from my math (which may be based on incorrect assumptions) it would be $670 for a build it yourself 16×16 module.

    Am I correct?

  • Vance … you're entirely right.

    I meant to say $250 = 8×8.

    Then again, if you look at it cross-eyed and blurry … um, never mind.

  • kibibu

    From the website it looks like they are keeping the mysterious naming system, just switching from hex to decimal!


    * 256 (two fifty six) the 16×16 whose design has solidified

    * 128 (one twenty eight) is an 8×16

    * 64 (sixty four) is a small 8×8


    "they’re modularly based on the 256 (previously the 100h)"

  • i love my monome – even though i'm tempted to fleabay it… i'm keeping mine…

    i'm really looking forward to the mini 8×8…

  • NineTailedFox

    Vance, apparently the logic kit "is capable of driving an 8×8 led matrix", so one wouldn't do it for a 16×16. +$330? Creeping up to $1000, plus LEDs, plus time spent soldering them all…

  • yeah, don't forget the cost of buying/shipping LEDs, a soldering iron & solder (if you don't already have one) and an enclosure.

    and then there is the time required to correctly align LEDs.. from the website, "be cautious with your led purchase! some leds may not work with the circuitry because they require a high forward voltage (the driver supports up to 3.5v, take a moment to select an iset resistor according to your leds—see the max7221 datasheet, p11.)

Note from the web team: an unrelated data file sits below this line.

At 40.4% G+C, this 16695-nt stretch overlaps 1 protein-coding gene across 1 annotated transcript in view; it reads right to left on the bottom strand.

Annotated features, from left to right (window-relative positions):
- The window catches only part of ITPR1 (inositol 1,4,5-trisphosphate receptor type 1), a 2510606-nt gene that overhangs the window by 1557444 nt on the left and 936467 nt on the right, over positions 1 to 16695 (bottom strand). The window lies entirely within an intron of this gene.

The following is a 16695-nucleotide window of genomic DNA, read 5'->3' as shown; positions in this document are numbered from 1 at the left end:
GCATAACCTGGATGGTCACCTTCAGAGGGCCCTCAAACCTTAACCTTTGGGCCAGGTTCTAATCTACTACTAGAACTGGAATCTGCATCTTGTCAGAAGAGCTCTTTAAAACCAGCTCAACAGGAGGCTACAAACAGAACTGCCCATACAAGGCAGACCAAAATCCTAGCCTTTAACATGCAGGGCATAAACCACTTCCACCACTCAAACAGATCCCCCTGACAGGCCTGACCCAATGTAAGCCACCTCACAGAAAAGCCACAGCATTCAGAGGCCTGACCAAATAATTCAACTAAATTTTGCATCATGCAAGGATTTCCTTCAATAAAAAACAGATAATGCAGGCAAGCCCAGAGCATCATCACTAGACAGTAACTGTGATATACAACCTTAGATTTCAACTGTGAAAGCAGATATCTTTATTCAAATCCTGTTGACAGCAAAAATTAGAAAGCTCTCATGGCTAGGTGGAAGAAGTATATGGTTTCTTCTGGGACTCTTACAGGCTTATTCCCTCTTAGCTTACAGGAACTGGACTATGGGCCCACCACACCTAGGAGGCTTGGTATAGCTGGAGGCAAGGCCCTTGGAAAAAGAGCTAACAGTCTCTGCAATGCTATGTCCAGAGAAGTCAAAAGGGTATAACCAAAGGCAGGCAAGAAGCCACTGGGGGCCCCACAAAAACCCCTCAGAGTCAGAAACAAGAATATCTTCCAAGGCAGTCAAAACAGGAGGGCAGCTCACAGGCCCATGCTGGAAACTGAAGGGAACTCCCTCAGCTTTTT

precise led alignment is tricky. for mass soldering we constructed a jig (a thick plastic plate with holes) for exact alignment, however we had good results can using a strip of gaffers tape, soldering one row at a time.

    the keypad kit does require you to solder surface mount diodes. these diodes are included in the kit. orientation is very important, do not solder them on backwards."

    not trying to discourage anyone, just getting the facts out there!

  • Well, I think the wise thing to do would be, if you really want the kit, stick to the 8×8 layout. 16×16 adds up to a LOT of work.

    Surface mount soldering diodes isn't so bad … surface mount soldering can be painful, yes, but that's not the worst thing there.

    LED alignment could be a challenge, yeah. I think that and the case will be the biggest time sucks.

    I'll try to get a kit myself, so we can actually walk through what's required! Just means I do have to think of how to build the enclosure. 🙂

  • NineTailedFox

    I was wondering if the empty space at the top-right of a Kontrol 49 would be big enough, and have the necessary space behind it, to house an 8×8 grid. Maybe with the new, smaller buttons, but I take it from the mention of the 40h faceplate schematic that the key kit is in the larger, original size.

    How about a 4×32 monometar so you can throw axe shapes onstage?

  • NineTailedFox, that's exactly what I was thinking! There's only 6 inches x 6 inches of space to work with really, and I'd think that the 8 x8 Monome would be larger than that … BUT, you could always mod the keyboard.

  • original 40h case is:

    6.75 by 6.75 by 1.125 (inches)

  • bliss

    Y'all crazy.

  • Hungry Antelope